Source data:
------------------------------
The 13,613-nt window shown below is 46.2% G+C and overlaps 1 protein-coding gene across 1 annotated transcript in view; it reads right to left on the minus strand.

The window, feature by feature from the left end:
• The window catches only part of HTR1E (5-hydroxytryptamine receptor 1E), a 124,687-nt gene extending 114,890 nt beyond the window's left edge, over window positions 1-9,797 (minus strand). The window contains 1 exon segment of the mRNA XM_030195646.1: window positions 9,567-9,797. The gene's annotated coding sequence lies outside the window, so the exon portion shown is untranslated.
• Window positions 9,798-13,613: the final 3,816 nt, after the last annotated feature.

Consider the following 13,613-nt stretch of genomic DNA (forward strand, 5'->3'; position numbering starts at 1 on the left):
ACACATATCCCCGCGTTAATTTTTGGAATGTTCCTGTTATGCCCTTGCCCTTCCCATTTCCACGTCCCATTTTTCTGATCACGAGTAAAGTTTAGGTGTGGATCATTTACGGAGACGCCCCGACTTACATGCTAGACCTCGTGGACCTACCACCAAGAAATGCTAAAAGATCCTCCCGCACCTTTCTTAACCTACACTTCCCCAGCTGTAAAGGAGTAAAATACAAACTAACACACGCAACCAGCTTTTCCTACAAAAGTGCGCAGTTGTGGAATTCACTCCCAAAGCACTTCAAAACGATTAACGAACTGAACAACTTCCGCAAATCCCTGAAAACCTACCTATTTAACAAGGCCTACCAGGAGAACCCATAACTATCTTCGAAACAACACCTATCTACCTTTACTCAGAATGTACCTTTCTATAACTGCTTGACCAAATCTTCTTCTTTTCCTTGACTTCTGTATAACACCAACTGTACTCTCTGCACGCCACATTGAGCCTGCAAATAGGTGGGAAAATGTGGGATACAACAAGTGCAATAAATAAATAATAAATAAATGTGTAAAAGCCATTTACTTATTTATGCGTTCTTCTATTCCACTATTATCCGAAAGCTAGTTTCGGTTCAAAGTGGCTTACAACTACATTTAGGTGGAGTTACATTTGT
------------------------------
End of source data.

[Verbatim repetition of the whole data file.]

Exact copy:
The 13,613-nt window shown below is 46.2% G+C and overlaps 1 protein-coding gene across 1 annotated transcript in view; it reads right to left on the minus strand.

The window, feature by feature from the left end:
• The window catches only part of HTR1E (5-hydroxytryptamine receptor 1E), a 124,687-nt gene extending 114,890 nt beyond the window's left edge, over window positions 1-9,797 (minus strand). The window contains 1 exon segment of the mRNA XM_030195646.1: window positions 9,567-9,797. The gene's annotated coding sequence lies outside the window, so the exon portion shown is untranslated.
• Window positions 9,798-13,613: the final 3,816 nt, after the last annotated feature.

Consider the following 13,613-nt stretch of genomic DNA (forward strand, 5'->3'; position numbering starts at 1 on the left):
ACACATATCCCCGCGTTAATTTTTGGAATGTTCCTGTTATGCCCTTGCCCTTCCCATTTCCACGTCCCATTTTTCTGATCACGAGTAAAGTTTAGGTGTGGATCATTTACGGAGACGCCCCGACTTACATGCTAGACCTCGTGGACCTACCACCAAGAAATGCTAAAAGATCCTCCCGCACCTTTCTTAACCTACACTTCCCCAGCTGTAAAGGAGTAAAATACAAACTAACACACGCAACCAGCTTTTCCTACAAAAGTGCGCAGTTGTGGAATTCACTCCCAAAGCACTTCAAAACGATTAACGAACTGAACAACTTCCGCAAATCCCTGAAAACCTACCTATTTAACAAGGCCTACCAGGAGAACCCATAACTATCTTCGAAACAACACCTATCTACCTTTACTCAGAATGTACCTTTCTATAACTGCTTGACCAAATCTTCTTCTTTTCCTTGACTTCTGTATAACACCAACTGTACTCTCTGCACGCCACATTGAGCCTGCAAATAGGTGGGAAAATGTGGGATACAACAAGTGCAATAAATAAATAATAAATAAATGTGTAAAAGCCATTTACTTATTTATGCGTTCTTCTATTCCACTATTATCCGAAAGCTAGTTTCGGTTCAAAGTGGCTTACAACTACATTTAGGTGGAGTTACATTTGT